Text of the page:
HomeHome SearchSearch MenuMenu Our productsOur products

Want to use retrenchment to dismiss a difficult employee? Don't!

by , 18 February 2014
One of the common errors employers make when it comes to dismissal is to use retrenchment to dismiss a difficult employee. Here's why you must never do this.

There are three legal reasons you can use to dismiss an employee. They are:

  1. The conduct of the employee.
  2. The capacity of the employee.
  3. The operational requirements of your business.


********************

Warning!  Your company could be next! Don't make this retrenchment mistake. It could cost you over R1 million in compensation... 
 
Discover how to avoid making the same horrific mistake Telkom, Sibanye Gold and Amplats made when retrenching their employees. Read here for...

********************


Using retrenchment to dismiss a difficult employee isn't a legal reason to dismiss

That's why the Practical Guide to Human Resources Management warns you not to think retrenchment would be the easy or kinder thing to do because you're afraid of conflict or revenge from aggrieved employees.

Doing this means you could find yourself unable to defend an unfair dismissal case.

The reality is; you're not doing your employee a favour by using retrenchment to get rid of your 'dead wood'. He'd never learn what he had done wrong and would perpetuate the behaviour in his next company.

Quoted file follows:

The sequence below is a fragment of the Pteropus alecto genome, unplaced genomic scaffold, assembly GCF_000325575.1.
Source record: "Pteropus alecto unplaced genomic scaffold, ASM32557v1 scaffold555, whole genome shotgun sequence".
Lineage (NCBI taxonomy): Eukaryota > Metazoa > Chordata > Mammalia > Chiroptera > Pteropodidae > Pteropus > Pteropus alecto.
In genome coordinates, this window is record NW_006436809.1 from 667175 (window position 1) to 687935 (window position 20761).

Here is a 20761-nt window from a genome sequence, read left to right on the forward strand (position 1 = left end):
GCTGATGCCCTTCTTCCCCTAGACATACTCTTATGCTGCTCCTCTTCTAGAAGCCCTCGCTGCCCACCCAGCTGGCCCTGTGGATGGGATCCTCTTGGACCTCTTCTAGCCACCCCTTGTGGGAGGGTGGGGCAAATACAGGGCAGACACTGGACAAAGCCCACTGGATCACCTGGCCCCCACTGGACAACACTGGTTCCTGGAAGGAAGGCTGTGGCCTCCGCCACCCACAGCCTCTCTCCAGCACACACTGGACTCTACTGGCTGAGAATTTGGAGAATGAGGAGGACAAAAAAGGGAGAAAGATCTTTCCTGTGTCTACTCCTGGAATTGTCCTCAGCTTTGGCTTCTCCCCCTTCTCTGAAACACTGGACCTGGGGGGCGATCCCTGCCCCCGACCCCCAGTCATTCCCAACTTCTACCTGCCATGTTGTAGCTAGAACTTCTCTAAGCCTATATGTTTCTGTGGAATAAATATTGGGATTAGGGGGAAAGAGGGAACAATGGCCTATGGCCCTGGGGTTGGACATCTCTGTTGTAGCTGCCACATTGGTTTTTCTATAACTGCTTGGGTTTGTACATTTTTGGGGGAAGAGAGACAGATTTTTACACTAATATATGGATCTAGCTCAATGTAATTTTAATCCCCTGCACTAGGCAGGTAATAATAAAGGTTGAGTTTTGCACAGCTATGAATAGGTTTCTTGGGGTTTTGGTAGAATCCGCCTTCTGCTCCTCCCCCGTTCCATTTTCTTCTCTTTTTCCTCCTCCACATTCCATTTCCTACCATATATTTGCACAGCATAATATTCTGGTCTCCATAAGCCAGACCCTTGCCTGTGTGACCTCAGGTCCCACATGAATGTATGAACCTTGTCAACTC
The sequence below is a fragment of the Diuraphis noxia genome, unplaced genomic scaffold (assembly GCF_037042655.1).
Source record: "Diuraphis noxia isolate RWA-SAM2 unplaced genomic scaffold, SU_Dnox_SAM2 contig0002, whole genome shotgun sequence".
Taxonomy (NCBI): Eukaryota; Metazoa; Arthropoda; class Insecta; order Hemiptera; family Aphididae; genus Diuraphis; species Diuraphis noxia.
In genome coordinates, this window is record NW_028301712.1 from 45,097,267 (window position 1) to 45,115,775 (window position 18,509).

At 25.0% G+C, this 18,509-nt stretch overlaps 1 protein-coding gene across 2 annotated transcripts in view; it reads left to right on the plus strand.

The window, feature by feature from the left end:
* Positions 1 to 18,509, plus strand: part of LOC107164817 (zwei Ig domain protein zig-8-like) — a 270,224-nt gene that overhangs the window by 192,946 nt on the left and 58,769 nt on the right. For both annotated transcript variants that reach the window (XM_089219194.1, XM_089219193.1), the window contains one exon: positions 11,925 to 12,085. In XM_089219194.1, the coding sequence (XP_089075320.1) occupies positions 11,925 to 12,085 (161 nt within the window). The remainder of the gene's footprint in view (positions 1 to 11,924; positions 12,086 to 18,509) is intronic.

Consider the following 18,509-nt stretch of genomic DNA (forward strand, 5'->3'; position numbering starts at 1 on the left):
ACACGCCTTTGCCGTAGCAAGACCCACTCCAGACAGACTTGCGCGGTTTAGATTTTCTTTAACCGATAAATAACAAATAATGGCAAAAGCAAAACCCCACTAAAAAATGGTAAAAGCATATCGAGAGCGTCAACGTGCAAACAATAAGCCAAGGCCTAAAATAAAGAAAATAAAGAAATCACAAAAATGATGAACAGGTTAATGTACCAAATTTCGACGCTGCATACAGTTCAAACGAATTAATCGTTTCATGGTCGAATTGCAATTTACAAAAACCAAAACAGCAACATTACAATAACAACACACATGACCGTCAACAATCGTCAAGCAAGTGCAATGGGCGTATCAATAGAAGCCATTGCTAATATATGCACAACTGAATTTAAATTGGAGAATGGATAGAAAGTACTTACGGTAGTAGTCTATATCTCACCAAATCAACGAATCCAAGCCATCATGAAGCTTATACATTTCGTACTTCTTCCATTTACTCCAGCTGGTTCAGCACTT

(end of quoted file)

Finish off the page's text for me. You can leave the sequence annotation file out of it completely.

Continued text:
Rather follow a poor performance process; it's much kinder to tell him what the problem is.

'Don't use the wrong process because you think it'll be easier,' warns the Guide.

Besides avoiding using retrenchment to dismiss a difficult employee, keep in mind that the Labour Relations Act says it's unfair to dismiss a worker for:
 

  • Participating in a protected strike
  • Compelling the acceptance of a demand
  • Exercising a right conferred by the LRA
  • Participating in proceedings against you (employer)
  • Being pregnant
  • Age (unless normal or agreed retirement age)Unfair discrimination (this means you're not allowed to dismiss your employee on these grounds: Race, gender, sex, ethnic or social origin, colour, sexual orientation, age, disability, religion, conscience, belief, political opinion, culture, language, marital status or family responsibility)



There you have it. Using retrenchment to dismiss a difficult employee is a big no-no.

Enjoyed this article? Subscribe to receive these free articles in your inbox daily.



Related articles




Related articles



Related Products



Comments
0 comments


Recommended for You 

  Quick Tax Solutions for Busy Taxpayers – 35 tax answers at a glance



Here are all the most interesting, thought-provoking and common tax questions
asked by our subscribers over the last tax year – everything from A to Z!

To download Quick Tax Solutions for Busy Taxpayers – 35 tax answers at a glance click here now >>>
  Employees always sick? How to stop it today



Make sure you develop a leave policy to regulate sick leave in your company.

BONUS! You'll find an example of the leave policy and procedure in this report.

To download Employees always sick? How to stop it today click here now >>>
  Absenteeism: Little known ways to reduce absenteeism



This FREE e-report will tell you how you can reduce absenteeism in your workplace while avoiding the CCMA and without infringing your employees' labour rights.

To download Absenteeism: Little known ways to reduce absenteeism click here now >>>
  7 Health & safety strategies to save you thousands



Don't let a health and safety incident cost you one more cent. Implement these seven
strategies in your company today.

To download 7 Health & safety strategies to save you thousands click here now >>>